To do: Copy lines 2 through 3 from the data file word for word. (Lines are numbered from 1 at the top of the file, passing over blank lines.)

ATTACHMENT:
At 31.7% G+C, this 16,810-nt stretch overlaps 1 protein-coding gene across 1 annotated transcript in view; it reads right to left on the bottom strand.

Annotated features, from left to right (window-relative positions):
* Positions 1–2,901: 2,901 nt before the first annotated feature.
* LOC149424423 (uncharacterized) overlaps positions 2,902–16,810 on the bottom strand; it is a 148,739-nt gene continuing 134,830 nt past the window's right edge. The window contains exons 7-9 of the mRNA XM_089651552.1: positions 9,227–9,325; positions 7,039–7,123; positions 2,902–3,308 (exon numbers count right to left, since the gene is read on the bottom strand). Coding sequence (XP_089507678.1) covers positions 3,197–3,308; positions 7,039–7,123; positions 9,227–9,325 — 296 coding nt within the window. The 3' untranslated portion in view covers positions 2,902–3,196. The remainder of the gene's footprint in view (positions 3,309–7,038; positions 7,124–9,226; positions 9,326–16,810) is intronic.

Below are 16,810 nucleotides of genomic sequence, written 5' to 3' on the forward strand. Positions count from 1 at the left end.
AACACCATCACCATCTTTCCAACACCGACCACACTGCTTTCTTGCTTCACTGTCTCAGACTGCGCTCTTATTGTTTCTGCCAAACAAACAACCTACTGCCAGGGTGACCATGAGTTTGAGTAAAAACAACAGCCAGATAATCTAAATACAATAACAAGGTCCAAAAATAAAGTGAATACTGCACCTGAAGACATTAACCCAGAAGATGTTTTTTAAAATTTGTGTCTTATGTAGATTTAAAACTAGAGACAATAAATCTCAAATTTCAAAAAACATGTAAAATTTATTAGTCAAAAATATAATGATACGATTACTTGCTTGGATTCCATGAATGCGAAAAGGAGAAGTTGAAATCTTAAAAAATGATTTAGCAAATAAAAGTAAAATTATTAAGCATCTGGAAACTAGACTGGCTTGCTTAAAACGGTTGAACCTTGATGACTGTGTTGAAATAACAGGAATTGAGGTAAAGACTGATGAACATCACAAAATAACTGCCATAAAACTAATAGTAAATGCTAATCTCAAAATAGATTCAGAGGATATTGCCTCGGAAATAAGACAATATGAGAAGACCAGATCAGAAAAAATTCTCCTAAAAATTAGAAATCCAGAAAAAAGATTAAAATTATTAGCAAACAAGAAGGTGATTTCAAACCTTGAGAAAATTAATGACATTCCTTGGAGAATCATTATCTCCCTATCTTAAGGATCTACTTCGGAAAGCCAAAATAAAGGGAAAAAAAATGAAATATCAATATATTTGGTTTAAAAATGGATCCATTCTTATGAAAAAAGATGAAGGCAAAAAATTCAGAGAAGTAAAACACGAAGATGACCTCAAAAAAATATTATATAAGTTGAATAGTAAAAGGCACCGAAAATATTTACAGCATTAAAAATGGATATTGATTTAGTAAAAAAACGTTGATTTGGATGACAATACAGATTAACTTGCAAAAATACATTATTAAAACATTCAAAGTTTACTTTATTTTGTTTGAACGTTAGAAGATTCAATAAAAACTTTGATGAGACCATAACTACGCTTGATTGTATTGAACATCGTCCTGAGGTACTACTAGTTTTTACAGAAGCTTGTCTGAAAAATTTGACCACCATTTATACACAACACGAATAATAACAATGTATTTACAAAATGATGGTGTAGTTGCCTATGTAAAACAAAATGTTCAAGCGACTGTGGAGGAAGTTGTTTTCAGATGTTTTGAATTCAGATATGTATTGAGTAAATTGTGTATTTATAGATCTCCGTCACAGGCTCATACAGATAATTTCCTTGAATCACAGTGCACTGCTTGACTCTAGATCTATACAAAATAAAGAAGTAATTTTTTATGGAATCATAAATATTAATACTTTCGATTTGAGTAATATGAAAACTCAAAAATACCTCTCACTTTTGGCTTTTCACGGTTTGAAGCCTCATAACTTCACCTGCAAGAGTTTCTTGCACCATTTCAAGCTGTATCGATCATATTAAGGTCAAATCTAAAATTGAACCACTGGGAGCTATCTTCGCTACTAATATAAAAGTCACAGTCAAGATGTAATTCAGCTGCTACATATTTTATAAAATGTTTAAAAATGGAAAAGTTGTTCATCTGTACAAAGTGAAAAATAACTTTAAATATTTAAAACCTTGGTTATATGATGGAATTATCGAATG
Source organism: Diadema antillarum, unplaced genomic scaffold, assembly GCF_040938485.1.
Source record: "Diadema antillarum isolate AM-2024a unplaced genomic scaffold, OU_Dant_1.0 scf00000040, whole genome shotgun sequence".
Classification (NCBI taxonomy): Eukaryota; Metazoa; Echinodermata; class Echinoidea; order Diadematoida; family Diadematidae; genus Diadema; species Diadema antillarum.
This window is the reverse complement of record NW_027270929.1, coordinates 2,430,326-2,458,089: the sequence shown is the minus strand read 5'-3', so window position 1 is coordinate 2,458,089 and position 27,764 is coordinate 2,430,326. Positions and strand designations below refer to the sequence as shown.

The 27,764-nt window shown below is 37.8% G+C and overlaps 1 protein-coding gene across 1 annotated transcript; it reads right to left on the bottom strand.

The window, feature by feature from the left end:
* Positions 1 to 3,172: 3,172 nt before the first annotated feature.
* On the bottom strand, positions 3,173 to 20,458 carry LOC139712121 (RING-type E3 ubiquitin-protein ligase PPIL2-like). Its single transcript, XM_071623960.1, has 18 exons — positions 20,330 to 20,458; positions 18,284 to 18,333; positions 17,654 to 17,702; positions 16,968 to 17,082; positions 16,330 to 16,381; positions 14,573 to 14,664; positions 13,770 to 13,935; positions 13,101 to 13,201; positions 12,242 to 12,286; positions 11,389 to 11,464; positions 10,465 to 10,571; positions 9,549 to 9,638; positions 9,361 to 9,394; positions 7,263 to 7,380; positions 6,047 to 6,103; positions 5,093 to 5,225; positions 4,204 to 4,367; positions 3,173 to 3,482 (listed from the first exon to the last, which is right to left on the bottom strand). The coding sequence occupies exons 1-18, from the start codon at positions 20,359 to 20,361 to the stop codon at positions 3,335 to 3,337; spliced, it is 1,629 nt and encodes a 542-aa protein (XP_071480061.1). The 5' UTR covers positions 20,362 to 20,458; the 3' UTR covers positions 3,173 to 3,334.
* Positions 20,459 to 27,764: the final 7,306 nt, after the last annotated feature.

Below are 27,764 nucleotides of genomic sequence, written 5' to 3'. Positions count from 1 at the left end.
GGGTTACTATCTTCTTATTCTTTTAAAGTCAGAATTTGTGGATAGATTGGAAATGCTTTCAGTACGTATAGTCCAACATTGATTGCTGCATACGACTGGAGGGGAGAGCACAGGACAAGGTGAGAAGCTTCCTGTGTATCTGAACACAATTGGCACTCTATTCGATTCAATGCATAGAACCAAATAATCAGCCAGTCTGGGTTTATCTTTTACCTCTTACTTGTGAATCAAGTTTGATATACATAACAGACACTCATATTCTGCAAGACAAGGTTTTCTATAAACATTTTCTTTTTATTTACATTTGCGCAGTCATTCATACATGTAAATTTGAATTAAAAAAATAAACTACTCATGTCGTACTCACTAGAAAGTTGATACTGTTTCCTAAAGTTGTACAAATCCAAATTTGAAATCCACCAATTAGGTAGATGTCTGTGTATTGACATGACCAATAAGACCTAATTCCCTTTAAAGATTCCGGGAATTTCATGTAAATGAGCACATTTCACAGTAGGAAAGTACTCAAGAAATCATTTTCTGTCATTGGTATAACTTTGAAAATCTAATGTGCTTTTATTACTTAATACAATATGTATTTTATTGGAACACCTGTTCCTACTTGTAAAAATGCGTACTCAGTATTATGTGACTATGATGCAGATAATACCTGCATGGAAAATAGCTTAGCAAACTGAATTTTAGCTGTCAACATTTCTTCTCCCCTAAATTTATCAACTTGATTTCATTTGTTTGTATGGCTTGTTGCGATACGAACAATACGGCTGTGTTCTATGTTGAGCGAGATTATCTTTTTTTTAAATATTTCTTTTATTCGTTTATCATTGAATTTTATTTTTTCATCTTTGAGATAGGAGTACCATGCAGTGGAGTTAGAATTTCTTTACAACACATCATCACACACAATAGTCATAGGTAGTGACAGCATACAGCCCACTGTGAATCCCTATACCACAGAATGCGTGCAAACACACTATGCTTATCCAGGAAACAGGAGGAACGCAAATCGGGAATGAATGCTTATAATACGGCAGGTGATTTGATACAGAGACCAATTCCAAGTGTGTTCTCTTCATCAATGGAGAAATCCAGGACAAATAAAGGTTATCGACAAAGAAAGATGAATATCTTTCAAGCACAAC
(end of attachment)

Annotated features, from left to right (window-relative positions):
* Positions 1–2,901: 2,901 nt before the first annotated feature.